Áras an Uachtaráin cooking costs rise 8% to almost €865,000

A staff of 18 chefs and caterers are employed at Áras an Uachtaráin to provide meals for the President and his guests at a cost to the taxpayer of almost €865,000.

The team includes an executive head chef, a chef, an assistant chef, a cook, and a catering and services captain. These are supported by 12 catering and services assistants and one kitchen assistant.

Additional external support staff is contracted as required, according to the Office of Public Works (OPW), which is responsible for the maintenance and management of Áras an Uachtaráin.

The amount allocated for the payment of household staff at the President’s residence this year is €862,000 — representing an increase of €65,000 or 8% compared to 2015.

The OPW said that the increase in catering staff costs this year reflected the projected level of service requirements and associated costs in 2016.

The details are contained in a departmental brief prepared for the new Minister of State with responsibility for the OPW, which was obtained under the Freedom of Information Act.

The brief shows the costs have increased each year by a total of €91,000 since 2014: from €771,000 to €797,000 in 2015, and by another €65,000 last year to €862,000 in 2016.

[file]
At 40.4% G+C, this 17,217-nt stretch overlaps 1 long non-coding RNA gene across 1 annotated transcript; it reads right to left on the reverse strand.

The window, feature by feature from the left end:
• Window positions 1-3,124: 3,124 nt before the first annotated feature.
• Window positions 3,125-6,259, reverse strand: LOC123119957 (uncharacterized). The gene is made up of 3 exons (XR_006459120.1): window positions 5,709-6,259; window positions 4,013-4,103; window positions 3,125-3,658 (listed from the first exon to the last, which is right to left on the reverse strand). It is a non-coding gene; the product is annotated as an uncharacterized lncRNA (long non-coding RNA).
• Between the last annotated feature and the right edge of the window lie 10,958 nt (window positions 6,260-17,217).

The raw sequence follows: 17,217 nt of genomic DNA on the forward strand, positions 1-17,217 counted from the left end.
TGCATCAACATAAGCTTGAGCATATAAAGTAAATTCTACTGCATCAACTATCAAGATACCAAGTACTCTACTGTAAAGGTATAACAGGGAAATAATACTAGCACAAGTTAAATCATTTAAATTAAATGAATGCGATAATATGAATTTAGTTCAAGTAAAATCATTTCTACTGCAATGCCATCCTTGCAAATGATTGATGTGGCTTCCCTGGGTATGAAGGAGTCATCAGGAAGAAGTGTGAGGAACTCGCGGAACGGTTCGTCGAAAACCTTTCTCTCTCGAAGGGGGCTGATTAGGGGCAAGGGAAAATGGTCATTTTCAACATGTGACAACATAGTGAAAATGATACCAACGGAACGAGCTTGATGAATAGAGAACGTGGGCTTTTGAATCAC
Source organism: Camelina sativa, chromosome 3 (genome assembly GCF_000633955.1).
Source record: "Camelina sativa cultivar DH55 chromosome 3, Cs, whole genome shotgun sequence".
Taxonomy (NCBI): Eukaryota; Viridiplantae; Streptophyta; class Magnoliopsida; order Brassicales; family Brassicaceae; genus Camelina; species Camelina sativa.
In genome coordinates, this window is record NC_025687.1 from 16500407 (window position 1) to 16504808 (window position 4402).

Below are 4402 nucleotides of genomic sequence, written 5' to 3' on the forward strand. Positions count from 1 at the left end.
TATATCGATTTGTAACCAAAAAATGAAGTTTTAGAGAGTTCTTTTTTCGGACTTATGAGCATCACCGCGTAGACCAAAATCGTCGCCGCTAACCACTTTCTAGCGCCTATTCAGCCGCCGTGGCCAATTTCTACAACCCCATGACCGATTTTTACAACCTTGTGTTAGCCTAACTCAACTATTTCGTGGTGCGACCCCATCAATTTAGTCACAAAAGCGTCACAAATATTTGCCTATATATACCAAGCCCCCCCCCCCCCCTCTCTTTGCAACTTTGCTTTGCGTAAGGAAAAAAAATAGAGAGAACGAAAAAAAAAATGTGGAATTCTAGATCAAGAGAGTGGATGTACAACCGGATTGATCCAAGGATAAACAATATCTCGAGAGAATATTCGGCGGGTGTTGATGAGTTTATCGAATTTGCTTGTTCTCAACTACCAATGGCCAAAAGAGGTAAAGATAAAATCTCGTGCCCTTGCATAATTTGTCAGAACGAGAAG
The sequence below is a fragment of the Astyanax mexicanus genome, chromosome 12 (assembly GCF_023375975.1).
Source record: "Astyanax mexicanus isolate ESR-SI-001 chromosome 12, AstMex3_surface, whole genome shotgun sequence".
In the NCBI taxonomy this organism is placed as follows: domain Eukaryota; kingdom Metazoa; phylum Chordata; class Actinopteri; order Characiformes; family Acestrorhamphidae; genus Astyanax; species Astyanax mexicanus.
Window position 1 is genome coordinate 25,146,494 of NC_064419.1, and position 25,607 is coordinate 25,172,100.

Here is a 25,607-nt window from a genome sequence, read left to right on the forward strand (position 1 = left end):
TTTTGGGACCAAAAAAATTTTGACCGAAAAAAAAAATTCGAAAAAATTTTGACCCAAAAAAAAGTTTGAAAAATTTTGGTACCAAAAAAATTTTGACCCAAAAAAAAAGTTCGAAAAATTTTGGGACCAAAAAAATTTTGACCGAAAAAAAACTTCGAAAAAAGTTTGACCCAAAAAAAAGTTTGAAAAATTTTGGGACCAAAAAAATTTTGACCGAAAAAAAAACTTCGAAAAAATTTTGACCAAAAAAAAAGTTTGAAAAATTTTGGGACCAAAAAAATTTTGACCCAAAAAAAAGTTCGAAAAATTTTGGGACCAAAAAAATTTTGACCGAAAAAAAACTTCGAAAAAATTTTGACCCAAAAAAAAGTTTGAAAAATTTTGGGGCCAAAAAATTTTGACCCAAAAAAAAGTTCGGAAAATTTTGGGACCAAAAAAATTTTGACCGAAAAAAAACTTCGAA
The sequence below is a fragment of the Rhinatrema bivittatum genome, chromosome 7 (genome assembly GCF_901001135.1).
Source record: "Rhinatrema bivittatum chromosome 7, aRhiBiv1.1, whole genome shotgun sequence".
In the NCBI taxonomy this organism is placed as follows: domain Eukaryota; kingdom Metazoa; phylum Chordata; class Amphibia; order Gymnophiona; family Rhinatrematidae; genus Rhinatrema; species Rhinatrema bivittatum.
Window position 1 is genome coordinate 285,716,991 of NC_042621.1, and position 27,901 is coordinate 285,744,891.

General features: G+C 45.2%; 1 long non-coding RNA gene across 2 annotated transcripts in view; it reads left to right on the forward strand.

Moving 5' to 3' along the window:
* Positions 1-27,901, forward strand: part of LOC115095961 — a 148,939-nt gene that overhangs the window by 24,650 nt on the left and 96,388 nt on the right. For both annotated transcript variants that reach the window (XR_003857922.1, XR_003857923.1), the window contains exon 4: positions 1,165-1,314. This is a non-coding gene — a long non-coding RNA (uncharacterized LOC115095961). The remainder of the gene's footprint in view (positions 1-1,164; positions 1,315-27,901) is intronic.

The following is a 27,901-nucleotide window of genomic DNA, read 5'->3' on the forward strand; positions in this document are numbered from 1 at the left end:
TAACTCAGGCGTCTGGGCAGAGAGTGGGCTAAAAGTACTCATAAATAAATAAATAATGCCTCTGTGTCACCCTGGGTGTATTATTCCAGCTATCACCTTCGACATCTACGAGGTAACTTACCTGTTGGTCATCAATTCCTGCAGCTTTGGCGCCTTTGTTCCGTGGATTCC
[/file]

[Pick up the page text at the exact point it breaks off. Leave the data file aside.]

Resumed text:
Hans Zomer, director of communications and information at Áras an Uachtaráin declined to address queries in relation to catering costs, stating: “This is a matter for the OPW, not the Office of the President.”

The OPW confirmed that a total of 18 household staff are employed to cater for the President, his family and guests at Áras an Uachtaráin. An estimated 20,000 people visit the President’s residence each year.

“The 2016 Estimate of €862,000 provides for the estimated costs of the projected level of catering staff costs in 2016,” it said.

“The anticipated costs in 2016 are higher by 8% than the 2015 outturn and reflect the projected level of service requirements and associated costs in that year.

“Due to the nature of the work undertaken, the numbers include a significant proportion of part-time and casual staff. These are generic positions that are relative in terms of responsibilities and duties to those elsewhere in catering.”


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